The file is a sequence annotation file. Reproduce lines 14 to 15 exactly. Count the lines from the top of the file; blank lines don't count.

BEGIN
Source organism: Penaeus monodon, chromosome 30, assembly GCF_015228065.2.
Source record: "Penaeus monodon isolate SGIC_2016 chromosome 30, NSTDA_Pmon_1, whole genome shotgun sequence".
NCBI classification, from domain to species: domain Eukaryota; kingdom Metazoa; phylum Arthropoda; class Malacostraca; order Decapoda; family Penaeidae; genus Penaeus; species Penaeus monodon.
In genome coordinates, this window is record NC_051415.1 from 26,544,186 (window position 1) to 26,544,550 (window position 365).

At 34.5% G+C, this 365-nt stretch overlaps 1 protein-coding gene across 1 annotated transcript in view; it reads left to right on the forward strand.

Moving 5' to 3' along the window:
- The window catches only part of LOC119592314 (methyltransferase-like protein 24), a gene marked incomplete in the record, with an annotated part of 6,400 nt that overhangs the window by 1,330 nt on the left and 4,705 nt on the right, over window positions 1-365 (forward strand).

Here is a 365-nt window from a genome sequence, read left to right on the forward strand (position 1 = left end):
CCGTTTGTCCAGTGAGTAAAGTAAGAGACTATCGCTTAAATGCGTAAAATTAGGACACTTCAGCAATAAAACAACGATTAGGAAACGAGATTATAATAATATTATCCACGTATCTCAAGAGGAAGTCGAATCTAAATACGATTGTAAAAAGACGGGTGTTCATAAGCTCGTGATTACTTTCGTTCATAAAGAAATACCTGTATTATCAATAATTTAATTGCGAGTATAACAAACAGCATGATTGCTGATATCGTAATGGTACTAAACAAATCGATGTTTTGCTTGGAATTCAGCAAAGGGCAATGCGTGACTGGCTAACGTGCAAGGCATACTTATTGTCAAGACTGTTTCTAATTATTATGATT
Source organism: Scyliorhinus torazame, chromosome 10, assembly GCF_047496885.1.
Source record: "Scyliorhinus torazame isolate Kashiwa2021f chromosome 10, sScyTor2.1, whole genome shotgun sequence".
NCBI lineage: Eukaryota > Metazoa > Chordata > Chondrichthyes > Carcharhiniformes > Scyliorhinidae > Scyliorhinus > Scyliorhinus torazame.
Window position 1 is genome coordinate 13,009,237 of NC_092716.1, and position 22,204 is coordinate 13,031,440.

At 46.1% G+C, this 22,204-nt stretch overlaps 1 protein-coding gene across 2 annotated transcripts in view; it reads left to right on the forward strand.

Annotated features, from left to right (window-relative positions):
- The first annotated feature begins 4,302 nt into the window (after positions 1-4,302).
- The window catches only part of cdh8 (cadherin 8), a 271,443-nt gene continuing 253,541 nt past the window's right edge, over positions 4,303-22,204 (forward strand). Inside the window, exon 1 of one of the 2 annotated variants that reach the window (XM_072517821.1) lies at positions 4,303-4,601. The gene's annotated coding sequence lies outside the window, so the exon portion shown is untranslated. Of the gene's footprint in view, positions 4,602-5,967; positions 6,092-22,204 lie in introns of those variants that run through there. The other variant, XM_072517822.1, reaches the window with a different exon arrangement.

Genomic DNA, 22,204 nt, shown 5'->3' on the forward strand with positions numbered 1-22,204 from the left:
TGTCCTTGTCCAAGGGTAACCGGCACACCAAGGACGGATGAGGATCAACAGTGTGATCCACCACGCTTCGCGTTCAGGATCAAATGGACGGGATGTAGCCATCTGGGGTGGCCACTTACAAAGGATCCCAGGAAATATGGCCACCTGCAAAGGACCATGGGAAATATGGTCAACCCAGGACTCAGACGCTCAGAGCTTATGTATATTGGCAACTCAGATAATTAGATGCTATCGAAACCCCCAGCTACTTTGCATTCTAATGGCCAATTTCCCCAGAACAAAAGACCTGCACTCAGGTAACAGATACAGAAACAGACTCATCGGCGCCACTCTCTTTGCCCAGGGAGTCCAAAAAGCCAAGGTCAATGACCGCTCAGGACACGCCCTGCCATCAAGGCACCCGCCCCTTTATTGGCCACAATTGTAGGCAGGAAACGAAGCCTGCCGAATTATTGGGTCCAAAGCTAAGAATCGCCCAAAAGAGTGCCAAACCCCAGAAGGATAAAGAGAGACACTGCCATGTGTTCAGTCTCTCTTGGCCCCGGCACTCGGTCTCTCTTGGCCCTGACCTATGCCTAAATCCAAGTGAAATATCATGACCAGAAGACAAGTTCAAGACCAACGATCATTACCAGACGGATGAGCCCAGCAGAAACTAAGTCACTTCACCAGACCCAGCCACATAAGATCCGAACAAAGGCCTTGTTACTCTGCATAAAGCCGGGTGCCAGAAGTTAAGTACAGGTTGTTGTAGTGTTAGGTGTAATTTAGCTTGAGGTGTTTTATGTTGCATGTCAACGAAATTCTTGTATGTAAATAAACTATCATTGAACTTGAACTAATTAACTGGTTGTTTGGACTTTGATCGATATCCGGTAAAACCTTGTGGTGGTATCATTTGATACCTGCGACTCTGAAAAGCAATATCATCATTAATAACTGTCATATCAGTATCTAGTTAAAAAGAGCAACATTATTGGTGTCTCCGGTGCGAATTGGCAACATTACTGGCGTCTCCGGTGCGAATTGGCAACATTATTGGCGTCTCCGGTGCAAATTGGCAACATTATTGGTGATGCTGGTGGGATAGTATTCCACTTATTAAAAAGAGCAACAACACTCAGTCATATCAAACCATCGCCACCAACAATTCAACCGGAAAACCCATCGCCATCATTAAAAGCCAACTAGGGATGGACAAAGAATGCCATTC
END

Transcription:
At 46.1% G+C, this 22,204-nt stretch overlaps 1 protein-coding gene across 2 annotated transcripts in view; it reads left to right on the forward strand.

Annotated features, from left to right (window-relative positions):